But what is observed, as well as by who and how, was just as important to the talk by Lucy Hughes-Hallett, author of introductions to the Everyman editions of Jane Eyre and Villette. Lucy Snowe is full of secrets, wilfully choosing to withhold information from the reader, Hughes-Hallett explained. These secrets most obviously include the end of the novel, as well as the reason why Lucy leaves home at the start. Even when, late in the book, Ginevra asks directly “Who are you, Miss Snowe?”, Lucy’s reply is the unclear and unsettling “Who am I indeed? Perhaps a personage in disguise.”
Lucy Hughes-Halett
Lucy’s name, from the Latin for “light”, is also revealing in the context of what is shown and what held secret, said Hughes-Hallett, winner of the Samuel Johnson Prize and the Costa Biography Award. Other secrets and hidings central to Villette and discussed at the Brussels talk include the beloved letters covered with an almost ludicrous number of wrappings, and then buried.

Errors made in the perception of others were also covered in the talk. These include the failure to recognise Polly when she grows up as Paulina, and the true identity of Dr John – another secret Lucy chooses to keep from the reader for much of the book.

Fortunately for us, Lucy Hughes-Hallett’s presentation was more revealing than Lucy Snowe’s narrative. Members of the Brussels Bronte Group ended the hour far wiser than Madame Beck, after her 15 minutes considering the “sleeping” protagonist of Villette.

Emily Waterfield


Monday, 20 October 2014

Brontë Society American Chapter

Hello Brontë Brussels Group,

I’m happy to report that a Brontë Society American Chapter Blog is now available. 

Our primary purpose is to offer a visitor an opportunity to talk Brontë. The Brontë Society American Chapter blog home page invites visitors to comment on a selected Brontë topic. The current one is “How I met the Brontës”. Other pages include “Gallery” for photos and “Scribblemania” where Brontë inspired prose and poetry can be shared.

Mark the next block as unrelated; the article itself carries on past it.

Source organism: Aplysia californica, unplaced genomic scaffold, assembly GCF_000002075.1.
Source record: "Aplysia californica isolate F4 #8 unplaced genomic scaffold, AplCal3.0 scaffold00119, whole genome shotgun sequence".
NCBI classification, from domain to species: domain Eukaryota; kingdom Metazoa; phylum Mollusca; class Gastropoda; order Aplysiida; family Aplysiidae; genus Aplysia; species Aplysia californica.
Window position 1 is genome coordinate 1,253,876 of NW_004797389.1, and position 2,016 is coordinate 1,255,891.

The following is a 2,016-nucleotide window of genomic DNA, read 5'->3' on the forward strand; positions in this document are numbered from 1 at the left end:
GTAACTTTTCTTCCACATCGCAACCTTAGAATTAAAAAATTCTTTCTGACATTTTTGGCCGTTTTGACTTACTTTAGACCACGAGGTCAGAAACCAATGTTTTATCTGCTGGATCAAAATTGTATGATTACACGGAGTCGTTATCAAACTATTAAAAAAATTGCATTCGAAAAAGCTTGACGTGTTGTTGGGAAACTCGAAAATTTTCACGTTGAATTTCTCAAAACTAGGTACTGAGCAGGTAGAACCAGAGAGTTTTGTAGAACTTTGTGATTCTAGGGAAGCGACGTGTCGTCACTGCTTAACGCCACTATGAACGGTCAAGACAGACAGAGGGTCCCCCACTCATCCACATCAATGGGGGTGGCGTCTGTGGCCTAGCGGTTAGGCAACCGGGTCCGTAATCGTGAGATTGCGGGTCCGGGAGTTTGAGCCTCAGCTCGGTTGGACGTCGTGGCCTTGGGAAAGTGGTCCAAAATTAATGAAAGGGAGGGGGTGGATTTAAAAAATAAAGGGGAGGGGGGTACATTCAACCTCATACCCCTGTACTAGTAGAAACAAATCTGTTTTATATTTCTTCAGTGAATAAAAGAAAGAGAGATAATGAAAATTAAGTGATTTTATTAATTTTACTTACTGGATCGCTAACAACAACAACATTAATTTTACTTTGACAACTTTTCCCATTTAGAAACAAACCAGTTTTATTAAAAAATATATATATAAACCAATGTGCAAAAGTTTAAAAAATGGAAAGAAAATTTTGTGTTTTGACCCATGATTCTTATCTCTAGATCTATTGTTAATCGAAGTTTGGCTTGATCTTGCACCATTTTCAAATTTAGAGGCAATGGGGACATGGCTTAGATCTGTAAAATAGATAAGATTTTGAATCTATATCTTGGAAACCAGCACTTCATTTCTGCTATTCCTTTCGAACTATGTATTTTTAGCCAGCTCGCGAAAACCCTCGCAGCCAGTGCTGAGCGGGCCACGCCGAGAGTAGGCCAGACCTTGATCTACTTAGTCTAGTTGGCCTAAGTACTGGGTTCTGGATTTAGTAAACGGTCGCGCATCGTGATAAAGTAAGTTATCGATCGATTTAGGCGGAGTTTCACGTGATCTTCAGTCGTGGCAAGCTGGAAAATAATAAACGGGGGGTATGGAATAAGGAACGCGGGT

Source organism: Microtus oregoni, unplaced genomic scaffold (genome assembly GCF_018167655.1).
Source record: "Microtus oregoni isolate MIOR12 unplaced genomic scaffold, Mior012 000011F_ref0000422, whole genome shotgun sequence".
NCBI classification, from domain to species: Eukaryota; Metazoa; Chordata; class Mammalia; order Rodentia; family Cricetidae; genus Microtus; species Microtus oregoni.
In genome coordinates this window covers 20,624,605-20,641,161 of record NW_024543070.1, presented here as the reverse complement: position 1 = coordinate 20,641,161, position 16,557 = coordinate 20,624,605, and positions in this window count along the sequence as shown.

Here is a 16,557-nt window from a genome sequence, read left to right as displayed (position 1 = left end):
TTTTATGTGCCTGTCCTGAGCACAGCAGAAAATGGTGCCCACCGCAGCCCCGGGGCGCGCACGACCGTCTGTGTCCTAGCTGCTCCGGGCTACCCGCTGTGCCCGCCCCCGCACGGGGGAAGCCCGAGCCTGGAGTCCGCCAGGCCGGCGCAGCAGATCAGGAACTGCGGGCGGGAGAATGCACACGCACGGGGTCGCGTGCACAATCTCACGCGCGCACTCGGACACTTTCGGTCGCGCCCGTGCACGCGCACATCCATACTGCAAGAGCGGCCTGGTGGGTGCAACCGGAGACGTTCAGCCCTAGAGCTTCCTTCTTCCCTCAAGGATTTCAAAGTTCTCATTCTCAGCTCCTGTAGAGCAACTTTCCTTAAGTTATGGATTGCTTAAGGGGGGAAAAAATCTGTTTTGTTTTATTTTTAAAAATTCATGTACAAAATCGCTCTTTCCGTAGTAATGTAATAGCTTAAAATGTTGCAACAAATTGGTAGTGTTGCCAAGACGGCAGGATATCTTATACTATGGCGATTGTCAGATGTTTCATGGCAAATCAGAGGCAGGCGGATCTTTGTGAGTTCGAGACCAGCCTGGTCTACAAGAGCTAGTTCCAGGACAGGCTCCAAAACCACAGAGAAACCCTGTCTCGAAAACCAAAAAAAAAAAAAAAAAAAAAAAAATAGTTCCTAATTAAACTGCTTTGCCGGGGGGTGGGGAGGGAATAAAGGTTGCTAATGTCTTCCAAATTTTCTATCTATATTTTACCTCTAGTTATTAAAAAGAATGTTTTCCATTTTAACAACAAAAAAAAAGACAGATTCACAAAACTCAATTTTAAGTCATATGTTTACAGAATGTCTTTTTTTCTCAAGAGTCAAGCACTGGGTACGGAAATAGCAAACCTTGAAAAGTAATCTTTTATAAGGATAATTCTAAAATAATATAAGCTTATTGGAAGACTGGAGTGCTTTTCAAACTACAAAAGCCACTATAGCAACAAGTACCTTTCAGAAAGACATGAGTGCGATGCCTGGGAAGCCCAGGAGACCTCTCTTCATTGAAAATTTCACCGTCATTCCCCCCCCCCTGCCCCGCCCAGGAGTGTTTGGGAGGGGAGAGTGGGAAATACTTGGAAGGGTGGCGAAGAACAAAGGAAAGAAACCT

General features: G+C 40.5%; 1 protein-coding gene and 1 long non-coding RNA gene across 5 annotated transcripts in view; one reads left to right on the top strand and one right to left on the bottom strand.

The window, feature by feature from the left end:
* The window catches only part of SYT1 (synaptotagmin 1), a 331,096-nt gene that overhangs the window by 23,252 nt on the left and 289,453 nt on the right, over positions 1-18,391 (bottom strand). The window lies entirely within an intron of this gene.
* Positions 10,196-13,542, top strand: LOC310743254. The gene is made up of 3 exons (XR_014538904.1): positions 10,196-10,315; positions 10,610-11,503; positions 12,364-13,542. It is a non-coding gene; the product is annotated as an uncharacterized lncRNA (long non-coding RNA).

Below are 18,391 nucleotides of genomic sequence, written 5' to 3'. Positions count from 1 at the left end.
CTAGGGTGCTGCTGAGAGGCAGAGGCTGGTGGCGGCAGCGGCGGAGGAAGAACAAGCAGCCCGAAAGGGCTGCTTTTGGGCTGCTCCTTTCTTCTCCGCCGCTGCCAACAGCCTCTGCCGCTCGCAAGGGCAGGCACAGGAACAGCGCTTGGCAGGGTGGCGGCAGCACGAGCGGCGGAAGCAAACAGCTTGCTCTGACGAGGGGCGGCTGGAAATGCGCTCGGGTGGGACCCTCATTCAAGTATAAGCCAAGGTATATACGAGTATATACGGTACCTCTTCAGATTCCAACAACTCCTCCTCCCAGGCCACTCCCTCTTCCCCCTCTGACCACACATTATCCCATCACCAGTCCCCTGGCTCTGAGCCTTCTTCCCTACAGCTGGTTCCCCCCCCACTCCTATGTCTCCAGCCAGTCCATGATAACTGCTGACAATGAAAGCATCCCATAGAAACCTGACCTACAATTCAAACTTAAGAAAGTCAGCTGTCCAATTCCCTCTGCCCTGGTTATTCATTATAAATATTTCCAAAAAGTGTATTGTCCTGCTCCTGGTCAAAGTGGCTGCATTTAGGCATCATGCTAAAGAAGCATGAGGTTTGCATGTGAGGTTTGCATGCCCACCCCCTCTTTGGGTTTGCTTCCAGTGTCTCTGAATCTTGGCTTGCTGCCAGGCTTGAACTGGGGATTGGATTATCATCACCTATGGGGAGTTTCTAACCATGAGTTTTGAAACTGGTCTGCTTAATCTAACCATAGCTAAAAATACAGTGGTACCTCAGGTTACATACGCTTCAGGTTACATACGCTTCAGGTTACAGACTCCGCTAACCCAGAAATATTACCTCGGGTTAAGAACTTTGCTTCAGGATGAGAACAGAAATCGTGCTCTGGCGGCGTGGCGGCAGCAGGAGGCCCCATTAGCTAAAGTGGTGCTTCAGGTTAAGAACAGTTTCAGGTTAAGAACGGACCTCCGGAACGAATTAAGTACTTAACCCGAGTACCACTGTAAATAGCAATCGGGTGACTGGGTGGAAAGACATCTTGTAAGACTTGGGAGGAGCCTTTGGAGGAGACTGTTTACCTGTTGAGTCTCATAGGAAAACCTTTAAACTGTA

Brontë Brussels Group folks are invited to come visit us and share Brontë. Your blog address is posted on the Brontë Society American Chapter Blog “Links” page.

Randall

Brontë Society American Chapter Representative

You can find the link to the American Chapter Blog on the right hand side, under links. 

Sunday, 21 September 2014

Brontë Conference 30.31 August 2014: The Brontës and the Condition of England

The last weekend of August I joined Helen, Judith, Maureen, Jolien and her husband Paul and about 
70 other Brontë lovers/scholars at the Scarman Centre, Warwick University, for the Brontë Society 
Conference 2014. This conference contained five sessions and two additional treats. And indeed we 
were treated! On Friday afternoon Juliet Barker told us what political animals the Brontës were, at 
least when they were young and all at home in Haworth, reading as many magazines as they could lay their hands on and debating the articles read.

The second treat Melissa Hardie-Budden. She is researching the Brontë connection in Cornwall, 
the families of Thomas Branwell and Anne Carne, the maternal grandparents of the Brontës. These 
families were very often in trade. This gave them a wide, though very Cornish, network of connections in all directions of life, including a scientist like Sir Humphrey Davy. There is still a lot more to be done here, but I think Mrs. Gaskell would have been astonished already.


The first Session (on Saturday) was on Patrick Brontë. Dr. Logan, from the Irish branch of the Brontë Society, made clear to us how much Patrick was moulded by the people he met when he was young and still in Ireland. Not only his own kin, but people in a wider circle, who saw how promising a young man he was and helped him to Cambridge University. In Isobel Stirk's story we see Patrick later in life, preaching in the church in Haworth to rich and poor people alike. Patrick would talk to everybody: he wanted to help the poor and needed the rich people to get things done, like healthy drinking water for all the people of Haworth. Brian Wilkes gave us lovely insight in his rich knowledge of all things Brontë and in this case all things Patrick and the world beyond. Marianne Thormählen discussed the case of the Brontë novels being historical fiction or just fiction. Of course Shirley is set in the time of the Luddite Riots, a time Patrick could clearly remember, but there are no historical figures in Shirley, nor in any other of the Brontë novels.